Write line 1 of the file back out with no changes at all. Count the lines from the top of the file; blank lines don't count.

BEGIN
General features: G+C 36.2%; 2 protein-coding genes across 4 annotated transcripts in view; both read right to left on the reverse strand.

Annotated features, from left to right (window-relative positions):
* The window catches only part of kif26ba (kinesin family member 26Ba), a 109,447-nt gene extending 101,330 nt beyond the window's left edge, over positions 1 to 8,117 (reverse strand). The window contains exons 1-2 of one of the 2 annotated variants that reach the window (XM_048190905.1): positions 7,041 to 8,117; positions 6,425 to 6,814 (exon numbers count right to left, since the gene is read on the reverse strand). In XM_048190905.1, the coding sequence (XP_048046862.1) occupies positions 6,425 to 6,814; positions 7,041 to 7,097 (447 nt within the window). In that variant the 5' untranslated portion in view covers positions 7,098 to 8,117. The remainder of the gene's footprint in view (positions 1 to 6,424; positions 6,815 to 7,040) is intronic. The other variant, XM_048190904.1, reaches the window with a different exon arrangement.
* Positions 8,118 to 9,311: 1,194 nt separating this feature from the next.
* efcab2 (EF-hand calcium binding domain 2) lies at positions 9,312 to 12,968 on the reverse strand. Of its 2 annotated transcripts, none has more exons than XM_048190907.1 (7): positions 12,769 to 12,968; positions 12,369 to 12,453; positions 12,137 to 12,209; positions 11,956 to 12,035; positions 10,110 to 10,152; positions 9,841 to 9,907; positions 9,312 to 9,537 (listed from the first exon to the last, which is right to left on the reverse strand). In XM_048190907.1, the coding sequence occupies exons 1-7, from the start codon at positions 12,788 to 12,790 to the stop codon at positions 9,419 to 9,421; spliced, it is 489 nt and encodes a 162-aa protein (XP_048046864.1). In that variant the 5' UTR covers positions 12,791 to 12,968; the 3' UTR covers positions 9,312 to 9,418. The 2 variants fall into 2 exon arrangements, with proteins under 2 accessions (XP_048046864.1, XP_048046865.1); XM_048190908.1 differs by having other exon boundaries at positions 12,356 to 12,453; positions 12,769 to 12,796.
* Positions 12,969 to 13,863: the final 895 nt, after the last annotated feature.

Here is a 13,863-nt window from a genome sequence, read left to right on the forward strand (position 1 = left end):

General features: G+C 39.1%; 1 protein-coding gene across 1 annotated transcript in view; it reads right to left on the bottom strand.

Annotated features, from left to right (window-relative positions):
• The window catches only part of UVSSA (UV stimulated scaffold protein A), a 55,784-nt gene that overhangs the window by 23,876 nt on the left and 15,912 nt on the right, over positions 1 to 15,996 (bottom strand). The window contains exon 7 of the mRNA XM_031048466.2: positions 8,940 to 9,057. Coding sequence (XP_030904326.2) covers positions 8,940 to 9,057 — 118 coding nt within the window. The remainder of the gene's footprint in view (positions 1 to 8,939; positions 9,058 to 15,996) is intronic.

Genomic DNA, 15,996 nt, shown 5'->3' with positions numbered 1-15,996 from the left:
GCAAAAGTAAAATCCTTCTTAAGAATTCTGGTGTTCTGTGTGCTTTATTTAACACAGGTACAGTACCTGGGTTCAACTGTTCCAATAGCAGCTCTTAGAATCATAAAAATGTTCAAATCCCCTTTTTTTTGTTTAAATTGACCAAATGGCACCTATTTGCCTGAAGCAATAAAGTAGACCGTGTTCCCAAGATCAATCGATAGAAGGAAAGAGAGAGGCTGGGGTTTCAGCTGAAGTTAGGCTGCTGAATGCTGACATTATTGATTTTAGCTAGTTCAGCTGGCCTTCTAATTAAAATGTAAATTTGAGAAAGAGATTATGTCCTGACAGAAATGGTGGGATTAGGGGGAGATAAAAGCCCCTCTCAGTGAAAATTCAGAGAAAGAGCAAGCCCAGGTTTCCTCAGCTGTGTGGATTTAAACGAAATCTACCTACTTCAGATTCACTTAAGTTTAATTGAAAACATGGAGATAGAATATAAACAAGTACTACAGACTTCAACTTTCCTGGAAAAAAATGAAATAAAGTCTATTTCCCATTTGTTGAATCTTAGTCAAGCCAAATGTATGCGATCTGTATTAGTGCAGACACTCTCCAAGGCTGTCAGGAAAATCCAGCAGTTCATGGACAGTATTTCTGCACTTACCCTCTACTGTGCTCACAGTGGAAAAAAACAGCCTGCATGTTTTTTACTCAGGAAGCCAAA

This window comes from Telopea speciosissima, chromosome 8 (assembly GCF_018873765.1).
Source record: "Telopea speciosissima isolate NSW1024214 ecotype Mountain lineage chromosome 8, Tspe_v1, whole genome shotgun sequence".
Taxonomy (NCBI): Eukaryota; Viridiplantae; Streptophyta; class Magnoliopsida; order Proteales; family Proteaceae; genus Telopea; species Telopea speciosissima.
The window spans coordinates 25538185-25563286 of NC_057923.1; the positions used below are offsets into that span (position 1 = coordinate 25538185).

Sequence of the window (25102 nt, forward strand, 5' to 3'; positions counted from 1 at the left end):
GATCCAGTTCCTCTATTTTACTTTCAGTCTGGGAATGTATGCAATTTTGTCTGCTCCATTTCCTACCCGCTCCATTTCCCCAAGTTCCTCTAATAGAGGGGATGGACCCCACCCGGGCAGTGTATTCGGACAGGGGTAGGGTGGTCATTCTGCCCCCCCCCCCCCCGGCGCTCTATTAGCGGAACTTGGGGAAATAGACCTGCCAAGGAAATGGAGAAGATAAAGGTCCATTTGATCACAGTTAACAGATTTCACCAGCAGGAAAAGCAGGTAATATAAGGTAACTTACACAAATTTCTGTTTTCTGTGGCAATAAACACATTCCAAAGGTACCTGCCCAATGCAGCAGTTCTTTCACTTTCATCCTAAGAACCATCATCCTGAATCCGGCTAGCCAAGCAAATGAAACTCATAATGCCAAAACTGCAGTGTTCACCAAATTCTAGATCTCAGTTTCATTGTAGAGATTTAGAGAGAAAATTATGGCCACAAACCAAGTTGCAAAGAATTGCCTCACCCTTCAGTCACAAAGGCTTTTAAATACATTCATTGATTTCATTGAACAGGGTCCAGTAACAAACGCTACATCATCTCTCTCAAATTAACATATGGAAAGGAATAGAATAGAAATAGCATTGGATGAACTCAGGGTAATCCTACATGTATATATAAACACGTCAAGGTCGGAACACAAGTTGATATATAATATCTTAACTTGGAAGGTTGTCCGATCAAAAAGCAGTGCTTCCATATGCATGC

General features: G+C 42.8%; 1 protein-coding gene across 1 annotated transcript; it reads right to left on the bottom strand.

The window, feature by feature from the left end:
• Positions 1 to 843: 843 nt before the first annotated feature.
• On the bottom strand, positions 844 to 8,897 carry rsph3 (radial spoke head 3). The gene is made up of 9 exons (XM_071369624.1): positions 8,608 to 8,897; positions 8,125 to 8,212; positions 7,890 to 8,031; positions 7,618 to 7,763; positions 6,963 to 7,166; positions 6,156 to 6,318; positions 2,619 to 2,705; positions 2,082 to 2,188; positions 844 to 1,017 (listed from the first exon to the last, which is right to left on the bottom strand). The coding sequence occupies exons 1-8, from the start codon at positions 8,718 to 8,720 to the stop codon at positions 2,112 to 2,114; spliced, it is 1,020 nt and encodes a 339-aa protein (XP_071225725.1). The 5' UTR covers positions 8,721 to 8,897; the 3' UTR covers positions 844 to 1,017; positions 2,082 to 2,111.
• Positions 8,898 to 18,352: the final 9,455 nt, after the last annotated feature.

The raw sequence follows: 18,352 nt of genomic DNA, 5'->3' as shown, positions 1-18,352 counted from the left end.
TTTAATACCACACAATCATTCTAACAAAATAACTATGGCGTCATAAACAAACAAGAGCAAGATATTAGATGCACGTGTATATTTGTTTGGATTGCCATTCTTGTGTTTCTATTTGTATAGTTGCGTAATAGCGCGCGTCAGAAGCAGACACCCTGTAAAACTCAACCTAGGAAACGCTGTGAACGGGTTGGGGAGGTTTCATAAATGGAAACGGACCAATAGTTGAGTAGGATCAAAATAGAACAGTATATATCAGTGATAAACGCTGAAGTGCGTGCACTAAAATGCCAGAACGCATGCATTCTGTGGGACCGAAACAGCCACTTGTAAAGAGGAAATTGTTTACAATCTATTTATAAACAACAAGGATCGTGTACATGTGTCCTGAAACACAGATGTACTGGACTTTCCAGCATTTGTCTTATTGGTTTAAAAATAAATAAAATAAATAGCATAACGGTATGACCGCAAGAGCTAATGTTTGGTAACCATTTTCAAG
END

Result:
General features: G+C 36.2%; 2 protein-coding genes across 4 annotated transcripts in view; both read right to left on the reverse strand.